The latest episode of Westworld had a huge reveal about the real world outside of the parks, one that embodies the show’s latest motto that “free will is not free.” The whole thing might seem far-fetched, like human robots, but it’s actually terrifying once you realize predictive algorithms are already here...and have a much bigger hold on you than you realize.
The third episode of Westworld season three, “The Absence of Field,” had Dolores (Evan Rachel Wood) finally confirming what we kind of suspected all along: Rehoboam, the predictive algorithm controlled by Incite, Inc., is actually the one in control...of everything. This massive AI is computing every person’s life from birth until death, using predictive algorithms to predetermine people’s entire futures. It’s the reason why Caleb (Aaron Paul) keeps being rejected for jobs—it’s already decided he’s going to die by suicide and isn’t worth saving or investing in.
Obviously we don’t have a giant AI data ball that knows when we’re going to die—at least not yet—but predictive algorithms are a much scarier and more prescient reality than killer robots. To help explain, I’ve brought Gizmodo tech reporter Shoshana Wodinsky, who covers all things data collection and privacy, into our conversation. Be sure to check out the video above for our in-depth discussion, which goes into everything from how predictive algorithms are made to all the twisted ways they’re used (hint: That “city mapping” scene from episode one is already happening). We also provided a few explanations below.
Beth Elderkin: What are predictive algorithms?
Shoshana Wodinsky: A predictive algorithm takes the sum of your past behavior—the things you’ve bought, for example, or the apps you’ve downloaded—and uses it to make a “prediction” about how likely you are to take a similar action in the future. A good example of this is the predictive algorithms developed by tech companies like Netflix—if you watch a lot of cartoons (which I do), it’s a predictive algorithm that gauges how you’d be more interested in something like Planet Earth rather than something like Fuller House.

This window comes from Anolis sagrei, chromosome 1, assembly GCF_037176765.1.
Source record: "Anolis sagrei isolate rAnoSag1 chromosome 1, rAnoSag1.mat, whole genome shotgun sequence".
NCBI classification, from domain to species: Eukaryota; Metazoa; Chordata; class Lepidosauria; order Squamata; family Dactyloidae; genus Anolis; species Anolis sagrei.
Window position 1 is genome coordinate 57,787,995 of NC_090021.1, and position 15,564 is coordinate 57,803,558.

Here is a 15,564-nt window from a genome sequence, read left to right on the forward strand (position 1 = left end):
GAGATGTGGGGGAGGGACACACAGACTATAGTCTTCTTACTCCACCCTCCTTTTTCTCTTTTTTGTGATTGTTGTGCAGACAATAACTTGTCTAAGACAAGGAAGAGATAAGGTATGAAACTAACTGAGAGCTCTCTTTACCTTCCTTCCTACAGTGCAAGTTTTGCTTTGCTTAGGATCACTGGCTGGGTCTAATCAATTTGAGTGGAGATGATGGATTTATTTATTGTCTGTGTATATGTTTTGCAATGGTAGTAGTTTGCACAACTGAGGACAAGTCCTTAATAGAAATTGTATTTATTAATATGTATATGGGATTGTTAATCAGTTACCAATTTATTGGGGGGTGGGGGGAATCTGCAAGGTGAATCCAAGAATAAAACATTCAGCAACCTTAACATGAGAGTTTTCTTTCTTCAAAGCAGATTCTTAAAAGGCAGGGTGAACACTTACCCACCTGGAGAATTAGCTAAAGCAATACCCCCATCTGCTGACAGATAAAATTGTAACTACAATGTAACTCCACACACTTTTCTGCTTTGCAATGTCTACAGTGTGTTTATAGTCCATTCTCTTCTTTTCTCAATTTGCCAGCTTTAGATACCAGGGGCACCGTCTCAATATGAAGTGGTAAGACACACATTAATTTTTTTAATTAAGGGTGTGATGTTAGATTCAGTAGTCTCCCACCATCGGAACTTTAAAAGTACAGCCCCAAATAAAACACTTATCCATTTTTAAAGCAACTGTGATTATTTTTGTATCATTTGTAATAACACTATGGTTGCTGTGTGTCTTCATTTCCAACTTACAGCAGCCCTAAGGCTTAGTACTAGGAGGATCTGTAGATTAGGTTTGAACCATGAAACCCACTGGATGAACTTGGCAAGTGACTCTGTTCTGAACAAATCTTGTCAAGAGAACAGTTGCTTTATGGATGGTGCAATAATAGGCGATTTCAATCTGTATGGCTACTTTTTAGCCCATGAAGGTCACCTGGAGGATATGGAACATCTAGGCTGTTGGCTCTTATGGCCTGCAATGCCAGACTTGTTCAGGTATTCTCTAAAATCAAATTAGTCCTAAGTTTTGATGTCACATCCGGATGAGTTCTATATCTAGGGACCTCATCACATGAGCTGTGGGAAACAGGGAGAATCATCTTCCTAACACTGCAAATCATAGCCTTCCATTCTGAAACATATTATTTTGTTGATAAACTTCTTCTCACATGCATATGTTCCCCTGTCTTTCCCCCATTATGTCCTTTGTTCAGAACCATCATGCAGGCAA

Elderkin: How is our data gathered?
Wodinsky: It’s all gathered from our devices. Phones, tablets, computers, TVs, digital billboards, anything “smart” or internet-connected. All of these very real things that a lot of us use daily are constantly compiling intel on you based on all sorts of behavior, and send it to thousands of third parties—not just the Facebooks and Googles of the world. The searches you make online, the online shopping carts you abandon, the keywords in emails or texts are all a part of that data profile these companies compile, not to mention real-world location data pulled when you might walk by something like a digital billboard, or inside most major chains. Even the apps that you download, forget about, and never use again are compiled here.
Elderkin: What are predictive algorithms for?
Wodinsky: Well, 99 percent of the time, the goal of these sorts of predictive algorithms is to sell you shit—which is kind of why they can be so invasive. When it comes to marketing something like the new version of Animal Crossing, for example, the marketer on the other end of that transaction really wants to know the type of person who’s clicking on these ads, so they can continue to target you with more products moving forward. That doesn’t just mean knowing the rough purchase history of a given Animal Crossing aficionado, but could very well include other details like your age, ethnicity, gender identity, income, relationship status—the works.
In some cases, predictive algorithms can also be used to keep track of the average shelf life of products, so that you can be retargeted in the future. So if you, in the past, have a track record of playing handheld games for roughly 200 hours before putting them down for good, these same predictive algorithms can target you with a new Switch game around the time you might be playing your last round of villagey goodness.
Elderkin: How else are predictive algorithms used?
Wodinsky: Take social scores, like we saw with Caleb and his buddies in the first episode. China has been testing a “social credit system,” where citizens are ranked based on their public and online behavior. Much like Westworld, a bad score can limit your ability to get a job; but it can also block access to trains and even throttle your internet. That’s kind of happening in the United States, albeit in a smaller way. Some marketers will target folks based on “desirability scores,” or “vitality scores,” which can take into account everything from a person’s education, to their income, to their criminal and shopping history to rank whether or not they might be a potential shopper for a given brand. It’s a little different from China, or Westworld, but not so far away.
Elderkin: How bad is it going to get? Will we become like all the humans in Westworld, having our whole lives mapped out for us until we die?
Wodinsky: We’re not there yet, but as someone who covers data privacy daily, I can tell you that’s where the tech giants would like to go. There are over 7,000 companies in this field, trying to monetize every second of every day. Being able to do that before you even wake up? For them, that’s the dream.
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